A last minute idea turned out great! I needed a quick book and activity for third grade classes for our first week back to school after the winter break. I perused through some new books and saw, The Most Perfect Snowman by Chris Britt. This story is about sharing and being judged on your clothes; it’s a combination of fantasy and real emotions. After reading this book, I asked the students to create their “perfect snowman.”
Creating Their Perfect Snowman
I asked them to think what their perfect snowman would look like. Granted, our children don’t have much (in some cases, any) experience in building real snowmen, since it hardly ever snows in south Georgia.
I asked them to think of how their snowman would show emotion and motion. How could they express themselves? What might they do?
They really enjoyed the freedom to be creative. Some struggle when they have very few directions. I did hear a few, “I may a mistake; I need a new paper.” No, just turn it over or treat that “mistake” as an opportunity!
They loved this activity and it was so simple, construction paper and crayons.
I love their artwork, including traditional snowmen, a cowboy snowman, police snowman, teacher snowman, football player snowman and more.
I have been attempting to give the kindergarten students more opportunity for drawing and writing in the the library. They are currently exploring holidays in their unit of inquiry.
The Little Old Lady Who Was Not Afraid of Anything
After we read a book about Halloween, Linda Williams’s book, The Little Old Lady Who Was Not Afraid of Anything, I asked the students to think of something they were NOT afraid of, that others might be afraid of. I copied a paper headed with “I am not afraid of” and asked them to draw that thing.
Today one of the kindergarten students asked when they came in with their class if they were going to “write” today in the library. Building up those expectations!
The kindergarten’s current Unit of Inquiry focuses on families and in preparation for our school’s upcoming Grandparents’ Day we read, The Hello, Goodbye Window by Norton Juster. After reading this book about a little girl and her grandparents the students drew a picture of their grandparents. I suggested they think about what their grandparents looked like. Did they wear glasses? Have a mustache? Have grey hair? I think it helped some students key in and include these details.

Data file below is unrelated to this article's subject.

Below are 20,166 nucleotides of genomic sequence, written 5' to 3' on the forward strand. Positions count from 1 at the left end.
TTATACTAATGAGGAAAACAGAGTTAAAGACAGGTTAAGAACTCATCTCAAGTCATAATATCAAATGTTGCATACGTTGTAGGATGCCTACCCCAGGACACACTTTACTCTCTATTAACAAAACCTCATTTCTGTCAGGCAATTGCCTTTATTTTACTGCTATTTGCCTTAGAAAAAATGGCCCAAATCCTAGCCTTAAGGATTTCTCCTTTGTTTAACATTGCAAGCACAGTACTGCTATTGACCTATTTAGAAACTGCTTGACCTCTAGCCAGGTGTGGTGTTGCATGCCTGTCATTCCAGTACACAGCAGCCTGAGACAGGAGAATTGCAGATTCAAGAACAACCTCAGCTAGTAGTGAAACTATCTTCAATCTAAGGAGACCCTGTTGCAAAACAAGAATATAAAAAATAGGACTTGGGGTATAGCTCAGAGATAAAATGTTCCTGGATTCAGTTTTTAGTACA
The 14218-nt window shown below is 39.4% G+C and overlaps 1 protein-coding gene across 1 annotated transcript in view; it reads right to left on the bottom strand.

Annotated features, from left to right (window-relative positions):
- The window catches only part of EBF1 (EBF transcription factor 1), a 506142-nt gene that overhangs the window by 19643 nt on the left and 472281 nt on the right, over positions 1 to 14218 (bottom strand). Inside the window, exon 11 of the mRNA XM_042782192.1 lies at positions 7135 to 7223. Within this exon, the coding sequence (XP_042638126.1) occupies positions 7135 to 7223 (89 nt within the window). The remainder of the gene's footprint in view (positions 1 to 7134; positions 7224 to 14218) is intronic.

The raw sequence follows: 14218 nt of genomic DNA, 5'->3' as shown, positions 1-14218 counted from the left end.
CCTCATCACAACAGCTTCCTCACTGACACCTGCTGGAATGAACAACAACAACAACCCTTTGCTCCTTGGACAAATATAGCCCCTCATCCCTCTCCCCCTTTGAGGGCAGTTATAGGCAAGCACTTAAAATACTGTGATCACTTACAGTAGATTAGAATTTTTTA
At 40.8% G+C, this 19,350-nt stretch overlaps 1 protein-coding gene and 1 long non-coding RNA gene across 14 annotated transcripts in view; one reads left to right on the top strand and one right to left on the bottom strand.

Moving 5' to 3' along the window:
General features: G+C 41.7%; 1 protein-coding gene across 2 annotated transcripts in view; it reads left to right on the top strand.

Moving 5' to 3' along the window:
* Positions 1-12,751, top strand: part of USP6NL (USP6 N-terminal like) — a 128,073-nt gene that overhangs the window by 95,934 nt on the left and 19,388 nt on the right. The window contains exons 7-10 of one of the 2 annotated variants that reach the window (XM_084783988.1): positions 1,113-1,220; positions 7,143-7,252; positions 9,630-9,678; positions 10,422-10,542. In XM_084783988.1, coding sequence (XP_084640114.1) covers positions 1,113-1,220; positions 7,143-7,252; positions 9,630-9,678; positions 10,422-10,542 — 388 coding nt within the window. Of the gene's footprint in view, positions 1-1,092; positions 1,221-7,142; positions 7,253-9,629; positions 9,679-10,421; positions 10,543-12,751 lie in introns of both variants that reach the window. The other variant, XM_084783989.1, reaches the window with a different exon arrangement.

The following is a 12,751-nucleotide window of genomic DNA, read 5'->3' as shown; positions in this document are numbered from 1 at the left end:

Created Window Frames
I created window frames by cutting a large piece of construction paper (12 x 18) in half and using a template cut openings with an exacto knife and metal straight edge. A bit tedious but not complicated.
They glued on a window frame and created their own “hello, goodbye window.”
We did it! I am celebrating International Dot Day again with our students and this year I did something a little different, creating one large art project. I was inspired by an Instagram post by art teacher, Kristi Wenger; she did this display at her school. First, I had to organize a lot of crayons! This was time consuming, but very necessary. Good thing I have a Bachelor’s Degree in Fine Arts!
Some other planning was involved to get the rainbow effect, but it was worth it.
I read Peter Reynolds book, The Dot, to every class and then each student created a dot. Over 400!
Our second grade classes are exploring forces, especially the concept of push and pull. Georgia Standards of Excellence: S2P2. Obtain, evaluate, and communicate information to explain the effect of a force (a push or a pull) in the movement of an object (changes in speed and direction). I started thinking of books featuring a push or pull and thought of the traditional folk tale, The Great Big Enormous Turnip, written by Alexei Tolstoy. I like the version illustrated by Helen Oxenbury.